THE COURAGE TO BE CATHOLIC. By George Weigel. Basic Books. $22. Catholics searching for direction in a year that has seen their church torn apart by scandal will appreciate Weigel's insightful and practical commentary on what went wrong and how to fix it.
HERO FOR HUMANITY: A BIOGRAPHY OF WILLIAM WILBERFORCE. By Kevin Belmonte. NavPress. $24. This account of the life of the man who devoted himself to eradicating Britain's slave trade and abolishing slavery in the British colonies shows how Wilberforce was motivated in large measure by his conversion to evangelical Christianity.
A LOVE WORTH GIVING. By Max Lucado. Word. $22.99. It wouldn't be Christmas without another Max Lucado tome to put under the tree. This one offers Lucado's meditation on I Corinthians 13, the New Testament's famous passage on love.
A LIFE GOD REWARDS. By Bruce Wilkinson. Multnomah. $10.99. The author of the wildly popular Prayer of Jabez looks at why the good suffer and the wicked prosper and how life on Earth is linked with life after death. A young people's version, A Life God Rewards for Teens, also is available for $9.99. The handy size makes these great stocking-stuffers.
THE HOBBIT and LORD OF THE RINGS. By J.R.R. Tolkien. Ballantine. $29.96. Sets of these Tolkien works may be especially popular gifts this year in light of the release of movies based on the Rings series. Tolkien fans may be interested, too, in two books that look at the books' spiritual message: Tolkien's Ordinary Virtues: Discovering the Spiritual Themes of the Lord of the Rings, by Mark Eddy Smith (InterVarsity Press, $10.99) and Finding God in the Lord of the Rings, by Kurt Bruner and Jim Ware (Tyndale, $12.99).
HOLY INNOCENTS. By Bill Kassel. Company Publications. $16.95. Written to appeal to readers interested in new Catholic fiction, this mystery begins with the discovery of a dead baby at a Catholic school and continues as members of a small Midwest Catholic parish face various moral challenges. Bill Kassel is the pen name for Bill Koshelnyk, a southeastern Michigan resident who hopes to make this the first in a series.
MUSLIM CHILD: UNDERSTANDING ISLAM THROUGH STORIES AND POEMS. By Rukhsana Khan. Illustrated by Patty Gallinger. Albert Whitman & Co. $14.95. Designed for children between the ages of 9 and 12, these stories about Muslims around the world reflect the global face of Islam and enlarge upon the religion's “five pillars.” Includes explanations of Muslim terms, traditions, a pronunciation guide, and instructions for making greeting cards for the Eid ul-Fitr.
INVINCIBLE ABDULLAH SERIES. By Haji U. Hutchinson. Amer Trust Publications. $29.99. Marketed as an alternative to the Harry Potter books for Muslim children ages 10-13, this adventure series shows the hero, Abdullah, succeeding by staying true to his faith. Stories include The Deadly Mountain Revenge, The Mystery of the Missing Pearls, The Car Theft Kidnapping, and Wilderness Survival. Available through Muslim stores, such as NoorArt.
CELEBRATING RAMADAN. By Diane Hoyt-Goldsmith. Illustrated by Lawrence Migdale. Holiday House. $16.95. A beautifully illustrated book for ages 9 to 12, Celebrating Ramadan teaches about Islam's holy month of fasting through the life of Ibraheem, an American fourth-grader.
MAGID FASTS FOR RAMADAN. By Mary Matthews. Illustrated by E.B. Lewis. Houghton Mifflin. $6.95. This tender story of 8-year-old Magid, who wants desperately to observe the Ramadan fast, is geared to readers between the ages of 4 and 8.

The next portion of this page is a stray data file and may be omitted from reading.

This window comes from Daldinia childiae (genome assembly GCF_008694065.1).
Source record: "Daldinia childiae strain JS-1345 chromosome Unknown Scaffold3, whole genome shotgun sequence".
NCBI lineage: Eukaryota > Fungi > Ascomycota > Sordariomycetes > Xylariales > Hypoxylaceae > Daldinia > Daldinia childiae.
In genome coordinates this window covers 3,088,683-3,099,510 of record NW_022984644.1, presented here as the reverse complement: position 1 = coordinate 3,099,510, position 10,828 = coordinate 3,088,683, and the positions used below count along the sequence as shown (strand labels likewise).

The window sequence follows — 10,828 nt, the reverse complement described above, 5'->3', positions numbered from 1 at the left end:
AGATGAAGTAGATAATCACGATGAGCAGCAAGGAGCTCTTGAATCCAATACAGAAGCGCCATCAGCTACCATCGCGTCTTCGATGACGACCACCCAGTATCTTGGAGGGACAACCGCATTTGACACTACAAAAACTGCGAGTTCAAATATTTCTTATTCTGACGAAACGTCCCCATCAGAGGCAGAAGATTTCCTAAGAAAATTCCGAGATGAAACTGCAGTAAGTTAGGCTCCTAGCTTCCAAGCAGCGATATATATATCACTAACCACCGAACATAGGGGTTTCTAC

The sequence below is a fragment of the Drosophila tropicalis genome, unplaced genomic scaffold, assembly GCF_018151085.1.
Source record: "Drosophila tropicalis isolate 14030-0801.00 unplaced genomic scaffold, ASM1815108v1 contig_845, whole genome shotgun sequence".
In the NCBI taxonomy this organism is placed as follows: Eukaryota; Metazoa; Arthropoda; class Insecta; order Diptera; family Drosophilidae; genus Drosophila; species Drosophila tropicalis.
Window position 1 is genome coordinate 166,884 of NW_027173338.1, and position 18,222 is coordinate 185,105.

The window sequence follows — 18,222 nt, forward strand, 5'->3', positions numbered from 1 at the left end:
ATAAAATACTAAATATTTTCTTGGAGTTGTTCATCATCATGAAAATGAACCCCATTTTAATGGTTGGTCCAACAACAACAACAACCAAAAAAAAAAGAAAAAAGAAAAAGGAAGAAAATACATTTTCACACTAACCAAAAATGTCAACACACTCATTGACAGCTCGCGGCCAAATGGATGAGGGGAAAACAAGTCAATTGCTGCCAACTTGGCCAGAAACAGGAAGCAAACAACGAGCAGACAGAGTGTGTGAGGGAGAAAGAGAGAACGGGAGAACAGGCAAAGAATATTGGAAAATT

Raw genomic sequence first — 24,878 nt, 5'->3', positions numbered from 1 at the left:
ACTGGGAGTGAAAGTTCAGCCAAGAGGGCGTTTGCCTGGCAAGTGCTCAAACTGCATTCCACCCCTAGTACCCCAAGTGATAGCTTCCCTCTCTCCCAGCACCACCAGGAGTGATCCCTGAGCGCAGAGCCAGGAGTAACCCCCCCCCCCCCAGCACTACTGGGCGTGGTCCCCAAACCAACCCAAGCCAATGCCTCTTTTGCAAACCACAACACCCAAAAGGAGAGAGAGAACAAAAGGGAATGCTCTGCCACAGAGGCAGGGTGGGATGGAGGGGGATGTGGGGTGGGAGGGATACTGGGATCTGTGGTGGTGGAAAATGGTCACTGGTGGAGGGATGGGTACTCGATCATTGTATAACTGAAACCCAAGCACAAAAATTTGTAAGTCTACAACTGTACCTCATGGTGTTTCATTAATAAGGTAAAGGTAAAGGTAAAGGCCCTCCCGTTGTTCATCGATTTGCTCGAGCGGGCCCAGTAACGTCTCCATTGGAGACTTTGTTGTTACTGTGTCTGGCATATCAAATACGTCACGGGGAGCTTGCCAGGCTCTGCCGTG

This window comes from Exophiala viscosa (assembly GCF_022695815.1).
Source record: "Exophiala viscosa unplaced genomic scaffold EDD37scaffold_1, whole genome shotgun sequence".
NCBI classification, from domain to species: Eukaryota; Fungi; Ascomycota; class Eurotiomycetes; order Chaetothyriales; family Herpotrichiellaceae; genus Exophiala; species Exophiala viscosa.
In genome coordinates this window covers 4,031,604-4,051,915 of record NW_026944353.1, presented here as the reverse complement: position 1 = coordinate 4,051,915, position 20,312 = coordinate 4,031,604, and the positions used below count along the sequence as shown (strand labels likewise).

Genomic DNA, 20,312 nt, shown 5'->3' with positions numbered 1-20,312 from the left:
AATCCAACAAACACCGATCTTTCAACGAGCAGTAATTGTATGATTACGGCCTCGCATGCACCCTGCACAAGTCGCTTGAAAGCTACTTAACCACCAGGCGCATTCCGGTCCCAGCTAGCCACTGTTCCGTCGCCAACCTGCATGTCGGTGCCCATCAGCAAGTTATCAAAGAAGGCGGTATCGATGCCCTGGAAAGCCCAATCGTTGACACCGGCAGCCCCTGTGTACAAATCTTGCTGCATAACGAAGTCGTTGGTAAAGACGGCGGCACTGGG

PORTRAIT OF ISLAM: A JOURNEY THROUGH THE MUSLIM WORLD. Photographs by Robin Laurance. Thames & Hudson. $34.95. This stunning coffee-table book containing the work of a photojournalist features images from around the world that reflect the diversity of Muslim life.
AMERICAN MUSLIMS: BRIDGING FAITH AND FREEDOM. By Muqtedar Khan. Amana. $14.95. Adrian College professor Muqtedar Khan issues his call to American Muslims to get involved in the nation that has befcome their home and to stop looking backward to where they came from.
FESTIVALS OF THE WORLD: THE ILLUSTRATED GUIDE TO CELEBRATIONS, CUSTOMS, EVENTS, AND HOLIDAYS. By Elizabeth Brenilly, Joanne O'Brien, and Martin Palmer, Martin Marty, and Joanne O'Brian. Checkmark. $29.95. A colorful guide to everybody's holidays that includes explanations of the significant observances of Judaism, Christianity, Islam, Buddhism, Shinto, Confucianism, Sikhism, and Hinduism.
CRADLE AND CRUCIBLE: HISTORY AND FAITH IN THE MIDDLE EAST. National Geographic. $30. A handful of scholars and writers including journalist Daniel Schorr and historical author David Fromkin were assembled to write this survey of the Middle East, which examines the region's history and faith. Although this is not a picture book, the photographs that are included in it make for an absorbing accompaniment to the text.
ABRAHAM: A JOURNEY TO THE HEART OF THREE FAITHS. By Bruce Feiler. William Morrow. $23.95. Feiler, a journalist and author of the best-selling Walking the Bible, follows up on his 10,000-mile trek from Mount Ararat to Mount Nebo, by looking at Abraham, the biblical figure revered by the three major religions in conflict in the Middle East. Abraham already has been hailed by critics for compelling writing that effectively blends history, memoir, and travel.
THE BIG BOOK OF ANGELS. By the editors of Beliefnet. Rodale Books. $19.95. This angelic compilation begins with an examination of the presence of heavenly beings in Jewish, Christian, Islamic, and other religious traditions and continues with a generous sampling of stories about real-life angelic encounters. The accounts include one about George Washington being comforted by an angel during the hard winter at Valley Forge and another about how Charles Lindbergh claimed to have seen friendly, vapor-like shapes guiding his flight across the Atlantic in 1927.